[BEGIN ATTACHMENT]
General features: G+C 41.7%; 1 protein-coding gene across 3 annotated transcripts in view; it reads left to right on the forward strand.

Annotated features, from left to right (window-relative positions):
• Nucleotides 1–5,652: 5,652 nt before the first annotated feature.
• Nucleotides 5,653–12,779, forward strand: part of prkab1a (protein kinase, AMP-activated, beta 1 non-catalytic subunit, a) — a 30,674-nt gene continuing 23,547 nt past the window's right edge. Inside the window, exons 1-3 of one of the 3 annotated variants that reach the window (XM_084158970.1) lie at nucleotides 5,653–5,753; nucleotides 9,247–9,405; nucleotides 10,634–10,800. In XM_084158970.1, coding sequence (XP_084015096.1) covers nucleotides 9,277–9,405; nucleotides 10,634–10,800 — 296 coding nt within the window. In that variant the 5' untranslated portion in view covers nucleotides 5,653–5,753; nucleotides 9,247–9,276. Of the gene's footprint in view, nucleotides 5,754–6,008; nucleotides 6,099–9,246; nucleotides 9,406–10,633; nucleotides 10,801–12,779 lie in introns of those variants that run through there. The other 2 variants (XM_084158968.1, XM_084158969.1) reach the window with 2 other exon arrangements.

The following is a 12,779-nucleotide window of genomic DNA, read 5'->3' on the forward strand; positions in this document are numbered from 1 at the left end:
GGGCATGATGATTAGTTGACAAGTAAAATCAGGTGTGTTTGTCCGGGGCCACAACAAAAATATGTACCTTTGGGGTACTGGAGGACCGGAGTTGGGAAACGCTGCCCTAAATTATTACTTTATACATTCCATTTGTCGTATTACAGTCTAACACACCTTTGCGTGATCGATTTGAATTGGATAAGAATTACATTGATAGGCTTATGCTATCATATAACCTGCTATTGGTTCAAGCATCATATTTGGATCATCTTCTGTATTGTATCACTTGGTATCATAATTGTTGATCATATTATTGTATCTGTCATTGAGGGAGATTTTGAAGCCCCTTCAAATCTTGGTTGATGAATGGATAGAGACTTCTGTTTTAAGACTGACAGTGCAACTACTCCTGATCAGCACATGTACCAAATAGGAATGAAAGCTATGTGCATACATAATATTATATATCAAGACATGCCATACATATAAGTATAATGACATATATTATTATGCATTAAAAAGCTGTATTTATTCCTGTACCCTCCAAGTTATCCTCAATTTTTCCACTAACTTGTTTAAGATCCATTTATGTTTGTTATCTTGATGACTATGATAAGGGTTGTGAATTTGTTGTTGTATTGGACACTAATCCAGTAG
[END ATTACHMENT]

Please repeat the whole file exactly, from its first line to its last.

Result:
General features: G+C 41.7%; 1 protein-coding gene across 3 annotated transcripts in view; it reads left to right on the forward strand.

Annotated features, from left to right (window-relative positions):
• Nucleotides 1–5,652: 5,652 nt before the first annotated feature.
• Nucleotides 5,653–12,779, forward strand: part of prkab1a (protein kinase, AMP-activated, beta 1 non-catalytic subunit, a) — a 30,674-nt gene continuing 23,547 nt past the window's right edge. Inside the window, exons 1-3 of one of the 3 annotated variants that reach the window (XM_084158970.1) lie at nucleotides 5,653–5,753; nucleotides 9,247–9,405; nucleotides 10,634–10,800. In XM_084158970.1, coding sequence (XP_084015096.1) covers nucleotides 9,277–9,405; nucleotides 10,634–10,800 — 296 coding nt within the window. In that variant the 5' untranslated portion in view covers nucleotides 5,653–5,753; nucleotides 9,247–9,276. Of the gene's footprint in view, nucleotides 5,754–6,008; nucleotides 6,099–9,246; nucleotides 9,406–10,633; nucleotides 10,801–12,779 lie in introns of those variants that run through there. The other 2 variants (XM_084158968.1, XM_084158969.1) reach the window with 2 other exon arrangements.

The following is a 12,779-nucleotide window of genomic DNA, read 5'->3' on the forward strand; positions in this document are numbered from 1 at the left end:
GGGCATGATGATTAGTTGACAAGTAAAATCAGGTGTGTTTGTCCGGGGCCACAACAAAAATATGTACCTTTGGGGTACTGGAGGACCGGAGTTGGGAAACGCTGCCCTAAATTATTACTTTATACATTCCATTTGTCGTATTACAGTCTAACACACCTTTGCGTGATCGATTTGAATTGGATAAGAATTACATTGATAGGCTTATGCTATCATATAACCTGCTATTGGTTCAAGCATCATATTTGGATCATCTTCTGTATTGTATCACTTGGTATCATAATTGTTGATCATATTATTGTATCTGTCATTGAGGGAGATTTTGAAGCCCCTTCAAATCTTGGTTGATGAATGGATAGAGACTTCTGTTTTAAGACTGACAGTGCAACTACTCCTGATCAGCACATGTACCAAATAGGAATGAAAGCTATGTGCATACATAATATTATATATCAAGACATGCCATACATATAAGTATAATGACATATATTATTATGCATTAAAAAGCTGTATTTATTCCTGTACCCTCCAAGTTATCCTCAATTTTTCCACTAACTTGTTTAAGATCCATTTATGTTTGTTATCTTGATGACTATGATAAGGGTTGTGAATTTGTTGTTGTATTGGACACTAATCCAGTAG